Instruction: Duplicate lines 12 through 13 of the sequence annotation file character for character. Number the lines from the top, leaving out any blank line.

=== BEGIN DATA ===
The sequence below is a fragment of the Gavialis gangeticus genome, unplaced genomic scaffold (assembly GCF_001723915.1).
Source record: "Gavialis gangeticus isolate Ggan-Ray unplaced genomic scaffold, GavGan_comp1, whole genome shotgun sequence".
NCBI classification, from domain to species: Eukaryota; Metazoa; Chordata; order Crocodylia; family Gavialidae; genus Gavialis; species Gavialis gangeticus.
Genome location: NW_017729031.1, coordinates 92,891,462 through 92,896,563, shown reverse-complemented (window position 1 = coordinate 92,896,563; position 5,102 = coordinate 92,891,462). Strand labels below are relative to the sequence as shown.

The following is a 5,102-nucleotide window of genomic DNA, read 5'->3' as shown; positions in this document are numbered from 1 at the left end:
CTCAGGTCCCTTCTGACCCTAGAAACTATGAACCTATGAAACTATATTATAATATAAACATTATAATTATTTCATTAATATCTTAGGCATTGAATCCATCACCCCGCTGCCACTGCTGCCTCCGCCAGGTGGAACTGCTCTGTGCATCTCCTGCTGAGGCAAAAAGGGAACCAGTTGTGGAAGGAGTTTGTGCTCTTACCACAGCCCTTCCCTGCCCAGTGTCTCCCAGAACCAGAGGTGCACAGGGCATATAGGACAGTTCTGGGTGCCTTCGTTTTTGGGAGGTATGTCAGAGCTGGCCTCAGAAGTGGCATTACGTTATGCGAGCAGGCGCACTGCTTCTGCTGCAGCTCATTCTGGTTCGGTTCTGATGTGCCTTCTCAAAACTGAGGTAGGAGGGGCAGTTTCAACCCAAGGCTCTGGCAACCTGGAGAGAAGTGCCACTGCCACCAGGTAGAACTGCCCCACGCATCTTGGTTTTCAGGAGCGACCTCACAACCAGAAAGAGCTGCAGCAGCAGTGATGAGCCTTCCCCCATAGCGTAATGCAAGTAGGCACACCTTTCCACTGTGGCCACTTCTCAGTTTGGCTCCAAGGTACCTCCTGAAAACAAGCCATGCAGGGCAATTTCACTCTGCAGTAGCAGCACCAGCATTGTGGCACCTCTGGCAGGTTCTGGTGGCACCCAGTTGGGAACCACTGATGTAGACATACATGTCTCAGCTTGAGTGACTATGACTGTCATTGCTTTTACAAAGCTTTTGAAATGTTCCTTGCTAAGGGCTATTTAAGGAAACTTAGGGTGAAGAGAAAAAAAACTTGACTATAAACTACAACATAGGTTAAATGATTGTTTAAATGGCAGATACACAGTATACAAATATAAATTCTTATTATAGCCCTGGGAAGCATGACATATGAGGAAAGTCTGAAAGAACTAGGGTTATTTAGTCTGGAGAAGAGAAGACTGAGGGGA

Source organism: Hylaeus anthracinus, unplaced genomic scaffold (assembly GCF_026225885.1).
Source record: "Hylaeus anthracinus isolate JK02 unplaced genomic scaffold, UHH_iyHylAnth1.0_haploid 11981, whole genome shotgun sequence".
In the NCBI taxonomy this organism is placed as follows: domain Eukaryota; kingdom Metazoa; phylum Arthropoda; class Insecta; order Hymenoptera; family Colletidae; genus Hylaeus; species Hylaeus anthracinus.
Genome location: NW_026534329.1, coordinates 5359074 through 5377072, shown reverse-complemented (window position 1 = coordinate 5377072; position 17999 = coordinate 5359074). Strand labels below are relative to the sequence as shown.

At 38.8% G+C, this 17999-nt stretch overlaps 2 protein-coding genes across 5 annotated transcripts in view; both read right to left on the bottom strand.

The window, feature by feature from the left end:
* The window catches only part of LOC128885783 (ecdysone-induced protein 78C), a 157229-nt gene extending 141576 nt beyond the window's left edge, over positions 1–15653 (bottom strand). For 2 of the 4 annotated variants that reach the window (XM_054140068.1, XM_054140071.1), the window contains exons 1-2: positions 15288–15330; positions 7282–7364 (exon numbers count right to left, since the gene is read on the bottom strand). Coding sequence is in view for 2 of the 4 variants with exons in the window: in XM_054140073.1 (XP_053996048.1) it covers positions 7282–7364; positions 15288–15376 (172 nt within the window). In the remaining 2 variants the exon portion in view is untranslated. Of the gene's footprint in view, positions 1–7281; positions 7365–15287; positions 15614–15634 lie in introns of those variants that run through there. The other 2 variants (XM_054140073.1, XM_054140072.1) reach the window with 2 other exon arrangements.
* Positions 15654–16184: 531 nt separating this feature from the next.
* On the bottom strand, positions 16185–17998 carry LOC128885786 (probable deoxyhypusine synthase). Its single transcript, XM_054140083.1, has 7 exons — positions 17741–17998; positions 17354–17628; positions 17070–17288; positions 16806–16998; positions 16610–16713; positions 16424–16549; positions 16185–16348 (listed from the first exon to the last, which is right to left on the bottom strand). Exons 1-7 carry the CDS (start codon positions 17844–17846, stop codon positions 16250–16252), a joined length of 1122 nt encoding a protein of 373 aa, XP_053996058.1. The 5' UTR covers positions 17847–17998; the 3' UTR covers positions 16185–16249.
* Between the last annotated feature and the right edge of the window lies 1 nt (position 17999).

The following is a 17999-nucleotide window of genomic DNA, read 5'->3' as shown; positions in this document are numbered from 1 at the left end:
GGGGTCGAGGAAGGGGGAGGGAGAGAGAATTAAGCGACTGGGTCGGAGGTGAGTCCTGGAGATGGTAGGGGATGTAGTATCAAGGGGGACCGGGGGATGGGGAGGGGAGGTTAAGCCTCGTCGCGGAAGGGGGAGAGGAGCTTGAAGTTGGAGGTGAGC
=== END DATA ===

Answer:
The window, feature by feature from the left end:
* The window catches only part of LOC128885783 (ecdysone-induced protein 78C), a 157229-nt gene extending 141576 nt beyond the window's left edge, over positions 1–15653 (bottom strand). For 2 of the 4 annotated variants that reach the window (XM_054140068.1, XM_054140071.1), the window contains exons 1-2: positions 15288–15330; positions 7282–7364 (exon numbers count right to left, since the gene is read on the bottom strand). Coding sequence is in view for 2 of the 4 variants with exons in the window: in XM_054140073.1 (XP_053996048.1) it covers positions 7282–7364; positions 15288–15376 (172 nt within the window). In the remaining 2 variants the exon portion in view is untranslated. Of the gene's footprint in view, positions 1–7281; positions 7365–15287; positions 15614–15634 lie in introns of those variants that run through there. The other 2 variants (XM_054140073.1, XM_054140072.1) reach the window with 2 other exon arrangements.